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An Impulse for Genius

Reflections on a Life Behind the Lens: Manuel Alvarez Bravo's First 100 Years

November 04, 2001|MARK EDWARD HARRIS AND MARINA DE SANTIAGO HAAS | Mark Edward Harris is a Los Angeles photographer who last wrote for the magazine about two brothers who survived the attack on Pearl Harbor. Marina de Santiago Haas is a writer and artist who lives in Mexico City

We first met Manuel Alvarez Bravo on a humid June afternoon at his studio in the historic Coyoacan district of Mexico City. Though we had not been to this area of Mexico's capital before, the cobblestone streets of Bravo's neighborhood looked familiar. Once inside his "studio," we immediately understood why. It looks very much like the streets and neighborhoods in his photographs: his work space is merely an extension of the city around him, separated only by a door for privacy.

Bravo greets us at that door. He has the shuffling gate of someone nearing his 100th birthday, a small man whose old clothes hardly suggest he's one of the giants of photography in the 20th century, and the most influential figure of the medium in Mexico. To celebrate Bravo's 100th birthday Feb. 4, 2002, the J. Paul Getty Museum is showing a collection of his work from Nov. 13 through Feb. 17. RoseGallery at the Bergamot Station Arts Center in Santa Monica will feature his work for two months, beginning Feb. 2.

What is your feeling about reaching 100?

I don't think about that at all. Life goes on . . . reaching 100 won't change anything. Also, I have no worries, I let things happen and go along with them.

Looking back over the century, how do you regard your work?

I feel I've done my part. I think I contributed something, in whatever way I did. I'm at peace in that respect.

Growing up in this historic part of Mexico City, were you aware of the cultural richness that surrounded you?

As a boy, whenever I wouldn't go out with my friends on Sundays, I would go to one of two museums that were very close to where I lived. One museum was the anthropology and history museum, which has pre-Hispanic art. This work is very important to me because of the cultural heritage. The other museum was the San Carlos Museum, which contains European art. How did your exposure to those influences affect your work?

Of course it had a great influence, but one doesn't really know how one receives influences. It's like food. You eat it and then it affects you. We are all influenced by what surrounds us culturally, physically, politically. But how that emerges from my work is for others to interpret. When one takes a photograph, one doesn't think about saying anything in particular. One doesn't think about making a statement, but rather of creating something visual which can later bear a meaning that one didn't intend to transmit--depending upon the viewer's interpretation but not necessarily on the photographer's.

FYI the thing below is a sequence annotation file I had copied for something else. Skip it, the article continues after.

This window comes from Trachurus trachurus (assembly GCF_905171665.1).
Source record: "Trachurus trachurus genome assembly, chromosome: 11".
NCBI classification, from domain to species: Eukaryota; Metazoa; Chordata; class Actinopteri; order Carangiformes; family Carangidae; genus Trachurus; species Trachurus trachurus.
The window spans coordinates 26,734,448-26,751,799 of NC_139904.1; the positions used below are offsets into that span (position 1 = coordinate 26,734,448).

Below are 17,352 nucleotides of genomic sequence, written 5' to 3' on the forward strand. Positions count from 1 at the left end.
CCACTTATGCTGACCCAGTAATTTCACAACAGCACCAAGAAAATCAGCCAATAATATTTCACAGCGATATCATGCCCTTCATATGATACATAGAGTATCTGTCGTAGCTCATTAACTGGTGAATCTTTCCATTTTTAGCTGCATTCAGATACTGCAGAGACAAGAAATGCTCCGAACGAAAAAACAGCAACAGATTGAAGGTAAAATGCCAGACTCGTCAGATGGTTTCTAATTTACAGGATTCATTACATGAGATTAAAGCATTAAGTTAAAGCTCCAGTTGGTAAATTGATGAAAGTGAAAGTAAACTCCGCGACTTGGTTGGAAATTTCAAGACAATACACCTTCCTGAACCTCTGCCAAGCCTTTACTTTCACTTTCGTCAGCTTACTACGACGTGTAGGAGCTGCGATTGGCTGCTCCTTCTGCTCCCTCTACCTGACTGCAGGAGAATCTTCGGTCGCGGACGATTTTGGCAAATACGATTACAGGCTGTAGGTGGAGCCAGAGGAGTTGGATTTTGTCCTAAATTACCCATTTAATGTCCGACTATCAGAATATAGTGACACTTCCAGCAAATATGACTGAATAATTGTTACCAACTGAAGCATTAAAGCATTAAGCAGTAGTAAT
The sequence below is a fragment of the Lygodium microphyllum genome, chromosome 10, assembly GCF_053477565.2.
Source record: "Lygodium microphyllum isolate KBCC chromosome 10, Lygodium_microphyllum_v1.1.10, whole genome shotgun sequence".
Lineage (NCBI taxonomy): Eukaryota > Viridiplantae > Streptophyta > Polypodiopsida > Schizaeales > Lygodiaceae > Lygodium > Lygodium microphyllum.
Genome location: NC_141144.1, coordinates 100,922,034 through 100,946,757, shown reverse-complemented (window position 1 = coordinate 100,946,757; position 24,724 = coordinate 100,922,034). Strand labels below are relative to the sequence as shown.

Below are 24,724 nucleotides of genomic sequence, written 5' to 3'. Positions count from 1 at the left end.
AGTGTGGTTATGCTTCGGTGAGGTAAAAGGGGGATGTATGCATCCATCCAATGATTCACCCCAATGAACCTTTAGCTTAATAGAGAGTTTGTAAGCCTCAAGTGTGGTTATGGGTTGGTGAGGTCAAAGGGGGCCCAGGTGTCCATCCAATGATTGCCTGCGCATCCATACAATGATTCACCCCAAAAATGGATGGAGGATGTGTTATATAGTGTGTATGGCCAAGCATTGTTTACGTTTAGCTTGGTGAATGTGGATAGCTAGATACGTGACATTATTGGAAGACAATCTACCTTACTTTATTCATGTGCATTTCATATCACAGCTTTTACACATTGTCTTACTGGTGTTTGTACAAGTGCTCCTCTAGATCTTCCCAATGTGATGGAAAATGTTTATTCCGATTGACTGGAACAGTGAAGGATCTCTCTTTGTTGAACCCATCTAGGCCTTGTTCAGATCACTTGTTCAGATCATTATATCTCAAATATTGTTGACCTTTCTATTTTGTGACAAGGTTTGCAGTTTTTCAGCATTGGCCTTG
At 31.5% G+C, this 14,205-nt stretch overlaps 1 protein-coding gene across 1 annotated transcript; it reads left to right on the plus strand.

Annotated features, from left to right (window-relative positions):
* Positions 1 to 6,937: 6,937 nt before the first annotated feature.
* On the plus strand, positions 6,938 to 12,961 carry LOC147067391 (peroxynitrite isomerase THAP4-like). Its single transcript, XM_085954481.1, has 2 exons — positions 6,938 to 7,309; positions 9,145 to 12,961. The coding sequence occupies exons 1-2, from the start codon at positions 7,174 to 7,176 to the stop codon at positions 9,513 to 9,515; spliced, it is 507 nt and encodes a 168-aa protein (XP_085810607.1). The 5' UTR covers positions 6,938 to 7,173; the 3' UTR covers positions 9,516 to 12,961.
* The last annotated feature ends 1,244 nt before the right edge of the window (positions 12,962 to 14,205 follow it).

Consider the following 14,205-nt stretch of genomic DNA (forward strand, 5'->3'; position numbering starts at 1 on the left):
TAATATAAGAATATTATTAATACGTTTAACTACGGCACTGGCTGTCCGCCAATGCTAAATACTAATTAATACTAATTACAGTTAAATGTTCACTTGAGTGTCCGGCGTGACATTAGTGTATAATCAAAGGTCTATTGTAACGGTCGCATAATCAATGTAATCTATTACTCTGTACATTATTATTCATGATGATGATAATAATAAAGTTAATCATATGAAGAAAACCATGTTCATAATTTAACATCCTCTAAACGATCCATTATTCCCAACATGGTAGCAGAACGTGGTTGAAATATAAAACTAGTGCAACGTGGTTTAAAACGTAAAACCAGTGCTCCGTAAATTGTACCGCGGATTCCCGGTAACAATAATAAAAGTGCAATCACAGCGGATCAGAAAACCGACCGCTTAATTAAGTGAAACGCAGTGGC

Many interpreters of your work consider it surrealistic.

Except for a few photographs, I would say my work is more fantasy. Fantasy is totally from the imagination. Surrealism has a bit of reality in it.

Your title "Parabola Optic" ("Optic Parable," 1931), for the image of the optometrist's office, is intriguing.

The name says it all; things are not like they seem to be, they're like a parable. When you stand in front of a window, you see something one way. Then when you go inside, you see it's the other way around. So that's why I've printed the image in reverse.

Did you study printing and photography in school?

Actually, no, I taught myself. I had finished school early. I went to work instead.

What type of work did you do?

First I worked at a company that manufactured textiles, and then a year later, at 14, I took up a job in the government as a bureaucrat. I held several positions in the government (from 1916 to 1943).

How were you able to continue your interest in the arts while trying to make a living? Initially, I started getting the knowledge and influence in painting and other art fields because of the interest of some of my friends. One was in fact the nephew of the painter Joaqu'n Clausell. And then around 1922 the first Picasso book arrived in Mexico. It stirred up my mind. Until that time the only painters I knew were classic painters. Picasso revolutionized my mind.

Enough to pursue becoming a painter?

Yes, at that time I was drawn into painting. But it was very difficult to attend the painting lessons because they were evening classes. I was busy taking other courses at the School of Commerce and Administration. The schedules were incompatible. I thought that photography would be much easier. Eventually I found out that it was more difficult than painting because of the technical complications of the equipment in those days. I used photography magazines as technical guides.

You became acquainted with many well-known photographers, including Andre Breton, Paul Strand, Henri Cartier-Bresson and Tina Modotti from their visits to Mexico.

I've been very fortunate to have made the acquaintances of so many great artists, not just photographers, but painters and writers as well. Diego Rivera was a teacher of mine in a way. How he represented Mexican culture in his work had a great influence.

One of your most famous photographs is of his wife, the legendary painter Frida Kahlo, who often worked with Mexican themes but in a very different way.

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